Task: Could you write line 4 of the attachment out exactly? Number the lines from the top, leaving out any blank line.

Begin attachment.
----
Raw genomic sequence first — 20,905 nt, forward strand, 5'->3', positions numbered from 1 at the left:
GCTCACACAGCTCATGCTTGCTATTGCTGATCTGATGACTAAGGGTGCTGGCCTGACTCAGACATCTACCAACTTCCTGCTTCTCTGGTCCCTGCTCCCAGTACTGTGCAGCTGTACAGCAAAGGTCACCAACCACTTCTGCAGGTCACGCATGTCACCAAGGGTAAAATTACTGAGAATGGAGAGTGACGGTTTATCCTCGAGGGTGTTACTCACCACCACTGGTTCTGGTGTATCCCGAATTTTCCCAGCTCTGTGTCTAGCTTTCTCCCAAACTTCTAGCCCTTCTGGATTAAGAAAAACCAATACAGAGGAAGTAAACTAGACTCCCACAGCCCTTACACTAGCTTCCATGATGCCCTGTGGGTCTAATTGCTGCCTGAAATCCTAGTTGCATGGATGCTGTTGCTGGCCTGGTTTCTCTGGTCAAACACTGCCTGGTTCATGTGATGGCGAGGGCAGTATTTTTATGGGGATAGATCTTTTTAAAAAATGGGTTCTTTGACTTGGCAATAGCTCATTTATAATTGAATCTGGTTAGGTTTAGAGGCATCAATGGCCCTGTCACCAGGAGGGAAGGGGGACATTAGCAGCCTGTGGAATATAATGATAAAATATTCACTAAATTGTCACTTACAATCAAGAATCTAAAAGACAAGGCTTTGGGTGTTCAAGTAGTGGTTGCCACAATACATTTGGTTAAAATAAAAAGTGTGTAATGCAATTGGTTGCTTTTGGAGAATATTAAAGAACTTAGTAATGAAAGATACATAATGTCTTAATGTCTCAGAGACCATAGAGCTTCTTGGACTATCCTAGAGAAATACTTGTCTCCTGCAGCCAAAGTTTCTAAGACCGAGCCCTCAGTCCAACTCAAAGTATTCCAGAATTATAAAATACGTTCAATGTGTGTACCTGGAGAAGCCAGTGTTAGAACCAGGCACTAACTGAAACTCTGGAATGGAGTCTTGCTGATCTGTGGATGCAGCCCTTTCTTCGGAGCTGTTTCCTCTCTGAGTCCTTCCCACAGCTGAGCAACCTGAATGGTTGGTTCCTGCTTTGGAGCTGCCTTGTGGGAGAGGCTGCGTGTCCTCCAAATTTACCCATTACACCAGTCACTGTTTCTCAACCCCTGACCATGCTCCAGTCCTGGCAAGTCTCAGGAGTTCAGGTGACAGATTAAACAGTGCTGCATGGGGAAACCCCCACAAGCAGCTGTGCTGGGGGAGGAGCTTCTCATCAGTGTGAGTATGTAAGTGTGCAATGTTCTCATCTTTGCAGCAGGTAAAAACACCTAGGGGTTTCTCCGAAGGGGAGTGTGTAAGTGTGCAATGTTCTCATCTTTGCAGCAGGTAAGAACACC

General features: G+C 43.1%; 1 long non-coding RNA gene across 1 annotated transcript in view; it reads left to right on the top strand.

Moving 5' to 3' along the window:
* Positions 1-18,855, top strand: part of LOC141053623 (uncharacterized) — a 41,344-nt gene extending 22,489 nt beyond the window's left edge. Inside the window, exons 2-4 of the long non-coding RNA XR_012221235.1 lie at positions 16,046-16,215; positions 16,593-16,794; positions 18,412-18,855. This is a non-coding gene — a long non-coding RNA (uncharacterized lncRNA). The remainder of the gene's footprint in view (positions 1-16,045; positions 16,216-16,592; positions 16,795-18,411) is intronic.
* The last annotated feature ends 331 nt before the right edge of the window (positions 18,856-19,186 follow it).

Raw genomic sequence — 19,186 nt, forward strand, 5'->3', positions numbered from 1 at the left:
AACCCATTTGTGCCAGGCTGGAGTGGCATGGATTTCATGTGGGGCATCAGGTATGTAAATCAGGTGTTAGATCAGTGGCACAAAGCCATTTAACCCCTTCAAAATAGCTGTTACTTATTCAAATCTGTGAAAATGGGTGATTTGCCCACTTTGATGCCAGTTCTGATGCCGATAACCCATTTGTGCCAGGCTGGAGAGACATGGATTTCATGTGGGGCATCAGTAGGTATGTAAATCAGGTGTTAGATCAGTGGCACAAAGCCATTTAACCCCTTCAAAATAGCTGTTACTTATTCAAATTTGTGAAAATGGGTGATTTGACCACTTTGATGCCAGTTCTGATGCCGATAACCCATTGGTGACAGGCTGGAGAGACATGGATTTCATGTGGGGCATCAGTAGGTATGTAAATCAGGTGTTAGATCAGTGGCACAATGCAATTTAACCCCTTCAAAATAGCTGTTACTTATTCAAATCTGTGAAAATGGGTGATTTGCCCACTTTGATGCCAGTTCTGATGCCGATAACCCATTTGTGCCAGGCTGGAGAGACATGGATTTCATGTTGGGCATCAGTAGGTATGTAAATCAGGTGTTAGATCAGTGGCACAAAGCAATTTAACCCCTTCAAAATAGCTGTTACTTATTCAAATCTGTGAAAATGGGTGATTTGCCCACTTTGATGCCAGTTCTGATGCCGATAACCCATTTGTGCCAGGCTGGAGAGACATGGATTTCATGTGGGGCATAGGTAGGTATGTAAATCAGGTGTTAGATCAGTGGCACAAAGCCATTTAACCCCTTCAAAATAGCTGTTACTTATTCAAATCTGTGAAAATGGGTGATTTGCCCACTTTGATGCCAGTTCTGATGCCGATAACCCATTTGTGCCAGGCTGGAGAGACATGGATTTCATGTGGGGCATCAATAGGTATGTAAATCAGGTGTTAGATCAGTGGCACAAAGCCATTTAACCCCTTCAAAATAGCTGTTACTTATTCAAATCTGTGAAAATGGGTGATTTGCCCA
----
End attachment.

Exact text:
Moving 5' to 3' along the window: